History, tourist information, and nearby accommodation
HERITAGE HIGHLIGHTS: The birthplace of the Glorious Revolution
HistoryThe three men were local nobles William Cavendish, 4th Earl of Devonshire, John Darcy, fourth son of the Earl of Holderness, and the Earl of Danby. Their meeting was ostensibly a hunting party, and was planned for Whittington Moor, but when the weather turned stormy, the three men sought refuge at the inn, then an isolated hostelry known as the Cock and Pynot ('pynot' being a local term for a magpie). Together the three men composed a letter inviting Prince William to take the English throne, with his wife Mary. Their plan was to conquer the north, then march south against James. The letter, written in code, recorded their plans and invited William to sail to England and take the crown. Though all three men helped prepare the plan, only the Earl of Devonshire signed it.
One hundred years later, in 1788, a group of dignitaries met at the alehouse to mark the centenary of the Glorious Revolution. The gathering was led by the local vicar, Samuel Pegge, and included the Duke of Devonshire, a direct descendant of the 4th Earl. The Duke and Duchess led a procession, along with the Mayor of Chesterfield, from Revolution House to a civic reception in Chesterfield. It must have quite a sight, with marching bands and throngs of people stretching the entire 3 mile course of the processional route.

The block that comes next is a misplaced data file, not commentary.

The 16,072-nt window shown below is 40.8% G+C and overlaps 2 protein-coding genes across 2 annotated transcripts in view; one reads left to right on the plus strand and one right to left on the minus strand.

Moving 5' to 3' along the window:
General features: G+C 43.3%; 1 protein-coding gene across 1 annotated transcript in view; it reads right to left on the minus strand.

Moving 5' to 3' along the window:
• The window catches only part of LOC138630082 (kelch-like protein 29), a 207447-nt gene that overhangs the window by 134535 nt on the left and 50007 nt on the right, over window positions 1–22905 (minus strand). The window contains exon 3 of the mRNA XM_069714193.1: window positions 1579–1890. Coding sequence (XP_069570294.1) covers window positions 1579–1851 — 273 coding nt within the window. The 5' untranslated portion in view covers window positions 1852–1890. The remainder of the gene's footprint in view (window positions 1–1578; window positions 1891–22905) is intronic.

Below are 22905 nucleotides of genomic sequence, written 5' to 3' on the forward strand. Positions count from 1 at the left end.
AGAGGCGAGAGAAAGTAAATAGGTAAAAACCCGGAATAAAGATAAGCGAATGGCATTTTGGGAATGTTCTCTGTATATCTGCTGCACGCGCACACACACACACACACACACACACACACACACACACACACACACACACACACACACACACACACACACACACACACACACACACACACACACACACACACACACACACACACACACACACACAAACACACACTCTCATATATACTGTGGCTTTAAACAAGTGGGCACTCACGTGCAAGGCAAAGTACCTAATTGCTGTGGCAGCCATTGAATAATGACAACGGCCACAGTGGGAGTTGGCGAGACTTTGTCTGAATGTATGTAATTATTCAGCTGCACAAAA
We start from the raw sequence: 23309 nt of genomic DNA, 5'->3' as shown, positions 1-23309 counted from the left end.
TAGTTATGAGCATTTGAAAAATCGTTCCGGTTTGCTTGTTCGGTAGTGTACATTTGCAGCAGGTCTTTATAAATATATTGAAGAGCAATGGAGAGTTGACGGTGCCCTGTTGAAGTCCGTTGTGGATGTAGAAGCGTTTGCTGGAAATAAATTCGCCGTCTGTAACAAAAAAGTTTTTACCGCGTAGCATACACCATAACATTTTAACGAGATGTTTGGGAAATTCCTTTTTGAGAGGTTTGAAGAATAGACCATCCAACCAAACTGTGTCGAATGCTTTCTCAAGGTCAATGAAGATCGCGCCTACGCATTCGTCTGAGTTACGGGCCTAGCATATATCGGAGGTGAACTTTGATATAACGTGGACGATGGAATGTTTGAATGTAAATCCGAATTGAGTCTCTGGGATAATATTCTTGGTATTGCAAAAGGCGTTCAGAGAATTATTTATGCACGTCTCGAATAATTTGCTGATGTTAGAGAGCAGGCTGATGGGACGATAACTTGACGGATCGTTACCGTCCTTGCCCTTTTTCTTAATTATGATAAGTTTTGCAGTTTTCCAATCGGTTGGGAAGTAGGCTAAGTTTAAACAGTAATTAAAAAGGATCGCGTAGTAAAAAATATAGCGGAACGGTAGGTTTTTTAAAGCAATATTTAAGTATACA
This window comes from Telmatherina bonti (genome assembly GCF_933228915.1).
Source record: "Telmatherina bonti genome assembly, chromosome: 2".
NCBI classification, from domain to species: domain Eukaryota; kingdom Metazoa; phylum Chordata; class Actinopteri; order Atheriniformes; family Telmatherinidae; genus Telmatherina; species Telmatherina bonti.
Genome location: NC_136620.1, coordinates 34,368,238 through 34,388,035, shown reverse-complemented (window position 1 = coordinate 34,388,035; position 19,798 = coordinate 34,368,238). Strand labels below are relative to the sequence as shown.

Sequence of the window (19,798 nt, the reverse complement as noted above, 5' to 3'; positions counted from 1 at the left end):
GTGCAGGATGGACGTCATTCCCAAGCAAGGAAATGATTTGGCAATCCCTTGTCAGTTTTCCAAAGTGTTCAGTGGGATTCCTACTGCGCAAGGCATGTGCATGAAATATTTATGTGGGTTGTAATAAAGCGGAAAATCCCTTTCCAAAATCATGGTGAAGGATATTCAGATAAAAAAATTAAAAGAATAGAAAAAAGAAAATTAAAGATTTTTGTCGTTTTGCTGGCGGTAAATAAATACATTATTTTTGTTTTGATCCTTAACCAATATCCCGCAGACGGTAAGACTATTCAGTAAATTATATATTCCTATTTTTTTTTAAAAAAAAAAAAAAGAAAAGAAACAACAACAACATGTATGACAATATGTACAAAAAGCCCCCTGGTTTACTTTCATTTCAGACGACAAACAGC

Two years later the alehouse was converted into a private dwelling. Just to confuse matters, a new pub was erected directly behind it and named the Cock and Magpie.
VisitingThe House is signposted off the B6052 and is free to enter. It stands at a triangular corner just below the village pub, and is fronted by a small garden enclosed by a stone wall. Inside, the first thing you notice is how low the doorways are. Our family took turns standing by one particularly low doorway, trying to imagine how you could possibly use it without bumping your head!
It won't take long to explore Revolution House; even the upstairs exhibition area is quite small, but I do think its well worth a visit; it is an attractive historic building in its own right, a lovely example of 16th century architecture, even apart from its historic importance in launching the Glorious Revolution.
About Revolution House
Address: High Street, Old Whittington, Derbyshire, England, S41 9JZ
Attraction Type: Historic Building
Location: Signposted off the B6052 in Old Whittington, 3 miles north of Chesterfield. Parking along nearby streets. Free entry.
Website: Revolution House
Phone: 01246 345727
Photo Credit: David Ross and Britain Express
Heritage Rated from 1- 5 (low-exceptional) on historic interest
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